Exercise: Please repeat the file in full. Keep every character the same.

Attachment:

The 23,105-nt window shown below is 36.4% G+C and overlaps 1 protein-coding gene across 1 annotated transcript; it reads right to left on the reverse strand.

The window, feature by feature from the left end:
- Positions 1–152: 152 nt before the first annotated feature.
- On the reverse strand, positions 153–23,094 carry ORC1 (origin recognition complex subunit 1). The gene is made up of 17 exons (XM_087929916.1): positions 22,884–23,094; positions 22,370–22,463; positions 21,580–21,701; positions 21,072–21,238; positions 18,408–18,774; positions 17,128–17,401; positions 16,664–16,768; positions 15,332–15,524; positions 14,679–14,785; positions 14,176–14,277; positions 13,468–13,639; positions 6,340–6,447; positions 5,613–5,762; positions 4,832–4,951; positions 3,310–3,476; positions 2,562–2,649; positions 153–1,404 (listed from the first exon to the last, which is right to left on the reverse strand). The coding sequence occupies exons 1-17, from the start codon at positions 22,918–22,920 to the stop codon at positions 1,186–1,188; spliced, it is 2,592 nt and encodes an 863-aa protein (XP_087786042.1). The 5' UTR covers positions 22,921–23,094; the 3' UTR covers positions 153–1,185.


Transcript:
The 23,105-nt window shown below is 36.4% G+C and overlaps 1 protein-coding gene across 1 annotated transcript; it reads right to left on the reverse strand.

The window, feature by feature from the left end:
- Positions 1–152: 152 nt before the first annotated feature.
- On the reverse strand, positions 153–23,094 carry ORC1 (origin recognition complex subunit 1). The gene is made up of 17 exons (XM_087929916.1): positions 22,884–23,094; positions 22,370–22,463; positions 21,580–21,701; positions 21,072–21,238; positions 18,408–18,774; positions 17,128–17,401; positions 16,664–16,768; positions 15,332–15,524; positions 14,679–14,785; positions 14,176–14,277; positions 13,468–13,639; positions 6,340–6,447; positions 5,613–5,762; positions 4,832–4,951; positions 3,310–3,476; positions 2,562–2,649; positions 153–1,404 (listed from the first exon to the last, which is right to left on the reverse strand). The coding sequence occupies exons 1-17, from the start codon at positions 22,918–22,920 to the stop codon at positions 1,186–1,188; spliced, it is 2,592 nt and encodes an 863-aa protein (XP_087786042.1). The 5' UTR covers positions 22,921–23,094; the 3' UTR covers positions 153–1,185.